Gerrymandering is not hard. The core technique is to jam voters likely to favor your opponents into a few throwaway districts where the other side will win lopsided victories, a strategy known as “packing.” Arrange other boundaries to win close victories, “cracking” opposition groups into many districts. Professionals use proprietary software to draw districts, but free software like Dave’s Redistricting App lets you do it from your couch.

Political scientists have identified other factors that have influenced the relationship between votes and seats in the past. Concentration of voters in urban areas can, for example, limit how districts are drawn, creating a natural packing effect. But in 2012 the net effect of intentional gerrymandering was far larger than any one factor.

Gerrymandering is a major form of disenfranchisement. In the seven states where Republicans redrew the districts, 16.7 million votes were cast for Republicans and 16.4 million votes were cast for Democrats. This elected 73 Republicans and 34 Democrats. Given the average percentage of the vote it takes to elect representatives elsewhere in the country, that combination would normally require only 14.7 million Democratic votes. Or put another way, 1.7 million votes (16.4 minus 14.7) were effectively packed into Democratic districts and wasted.

Compared with a national total House vote of 121 million, this number is considerable. In Illinois, Democrats did the converse, wasting about 70,000 Republican votes. In both cases, the number of wasted votes dwarfs the likely effect of voter-ID laws, a Democratic concern, or of voter fraud, a Republican concern.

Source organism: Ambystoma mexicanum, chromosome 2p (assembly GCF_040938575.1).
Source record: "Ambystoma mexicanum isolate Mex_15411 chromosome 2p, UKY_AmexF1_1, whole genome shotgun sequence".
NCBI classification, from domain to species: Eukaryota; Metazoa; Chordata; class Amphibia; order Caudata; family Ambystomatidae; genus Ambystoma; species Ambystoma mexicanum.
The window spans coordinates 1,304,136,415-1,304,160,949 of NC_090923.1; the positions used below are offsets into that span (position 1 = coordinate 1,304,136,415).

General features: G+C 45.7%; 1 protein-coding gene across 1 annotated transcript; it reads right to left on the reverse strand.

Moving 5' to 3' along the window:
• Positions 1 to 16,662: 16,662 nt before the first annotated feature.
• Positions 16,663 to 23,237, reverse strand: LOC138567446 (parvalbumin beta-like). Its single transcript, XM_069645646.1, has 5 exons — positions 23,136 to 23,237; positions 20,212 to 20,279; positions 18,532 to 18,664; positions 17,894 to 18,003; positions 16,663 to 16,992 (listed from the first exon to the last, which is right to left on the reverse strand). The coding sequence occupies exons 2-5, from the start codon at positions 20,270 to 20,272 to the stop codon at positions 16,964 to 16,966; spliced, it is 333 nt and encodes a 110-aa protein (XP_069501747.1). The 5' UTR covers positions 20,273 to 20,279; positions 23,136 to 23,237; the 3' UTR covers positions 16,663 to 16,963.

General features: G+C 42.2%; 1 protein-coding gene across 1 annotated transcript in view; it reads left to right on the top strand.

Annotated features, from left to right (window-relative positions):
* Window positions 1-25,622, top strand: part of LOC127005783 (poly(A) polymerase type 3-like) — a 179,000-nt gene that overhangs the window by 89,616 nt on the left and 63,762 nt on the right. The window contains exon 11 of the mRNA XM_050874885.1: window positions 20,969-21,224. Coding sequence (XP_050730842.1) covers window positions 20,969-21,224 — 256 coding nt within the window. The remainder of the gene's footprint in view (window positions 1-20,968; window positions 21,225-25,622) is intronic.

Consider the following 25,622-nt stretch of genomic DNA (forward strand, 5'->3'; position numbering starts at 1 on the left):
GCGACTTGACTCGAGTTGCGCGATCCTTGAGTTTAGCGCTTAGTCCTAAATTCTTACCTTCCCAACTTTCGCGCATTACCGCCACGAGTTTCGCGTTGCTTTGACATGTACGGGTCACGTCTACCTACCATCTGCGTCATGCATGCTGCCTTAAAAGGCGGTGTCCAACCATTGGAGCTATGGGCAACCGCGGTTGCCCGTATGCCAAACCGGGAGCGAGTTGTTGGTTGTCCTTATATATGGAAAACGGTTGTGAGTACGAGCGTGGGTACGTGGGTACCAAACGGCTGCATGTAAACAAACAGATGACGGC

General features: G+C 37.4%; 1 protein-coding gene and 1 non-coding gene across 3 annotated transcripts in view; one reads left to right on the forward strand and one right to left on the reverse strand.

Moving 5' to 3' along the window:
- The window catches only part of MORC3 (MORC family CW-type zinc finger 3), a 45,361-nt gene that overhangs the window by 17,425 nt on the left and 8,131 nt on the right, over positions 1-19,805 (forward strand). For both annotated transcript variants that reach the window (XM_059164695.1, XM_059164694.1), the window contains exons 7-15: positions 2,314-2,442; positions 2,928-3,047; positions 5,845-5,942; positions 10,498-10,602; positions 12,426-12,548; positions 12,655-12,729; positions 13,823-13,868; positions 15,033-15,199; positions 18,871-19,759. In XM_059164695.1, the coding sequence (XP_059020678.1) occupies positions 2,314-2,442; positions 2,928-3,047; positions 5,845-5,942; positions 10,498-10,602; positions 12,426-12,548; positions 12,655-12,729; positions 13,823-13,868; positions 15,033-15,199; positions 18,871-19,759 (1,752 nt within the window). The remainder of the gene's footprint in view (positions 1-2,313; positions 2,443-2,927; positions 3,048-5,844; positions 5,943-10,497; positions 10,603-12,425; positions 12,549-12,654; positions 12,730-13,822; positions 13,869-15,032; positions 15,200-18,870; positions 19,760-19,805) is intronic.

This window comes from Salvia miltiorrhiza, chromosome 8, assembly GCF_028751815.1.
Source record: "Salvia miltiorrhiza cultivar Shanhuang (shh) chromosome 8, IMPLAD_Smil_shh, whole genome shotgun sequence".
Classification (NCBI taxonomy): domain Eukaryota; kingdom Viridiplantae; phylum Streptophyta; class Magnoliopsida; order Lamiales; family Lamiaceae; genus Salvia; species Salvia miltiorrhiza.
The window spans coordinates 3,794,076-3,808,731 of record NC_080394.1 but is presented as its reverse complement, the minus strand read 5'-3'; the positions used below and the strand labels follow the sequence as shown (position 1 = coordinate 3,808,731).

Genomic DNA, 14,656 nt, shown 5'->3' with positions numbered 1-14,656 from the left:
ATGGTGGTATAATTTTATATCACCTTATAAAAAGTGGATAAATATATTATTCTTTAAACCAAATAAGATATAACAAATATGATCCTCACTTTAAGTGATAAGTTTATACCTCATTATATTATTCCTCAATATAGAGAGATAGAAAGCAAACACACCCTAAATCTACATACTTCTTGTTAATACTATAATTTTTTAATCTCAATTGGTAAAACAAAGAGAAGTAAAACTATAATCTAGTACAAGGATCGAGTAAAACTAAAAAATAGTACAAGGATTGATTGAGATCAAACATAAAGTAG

To preserve majority rule and minority representation, redistricting must be brought into fairer balance. First, let’s establish nonpartisan redistricting commissions in all 50 states.

Second, we need to adopt a statistically robust judicial standard for partisan gerrymandering. In the Supreme Court’s Vieth v. Jubelirer case, in 2004, Justice Anthony M. Kennedy voted against intervention in chicanery in Pennsylvania but left the door open for future remedies elsewhere if a clear standard could be established.

The great gerrymander of 2012 came 200 years after the first use of this curious word, which comes from the salamander-shaped districts signed into law by Gov. Elbridge Gerry of Massachusetts. Gerry’s party engineered its electoral coup using paper maps and ink. But the advent of inexpensive computing and free software has placed the tools for fighting politicians who draw absurd districts into the hands of citizens like you and me.

Politicians, especially Republicans facing demographic and ideological changes in the electorate, use redistricting to cling to power. It’s up to us to take control of the process, slay the gerrymander and put the people back in charge of what is, after all, our House.

New York Times News Service

Sam Wang is an associate professor of molecular biology and neuroscience at Princeton and the founder of the Princeton Election Consortium.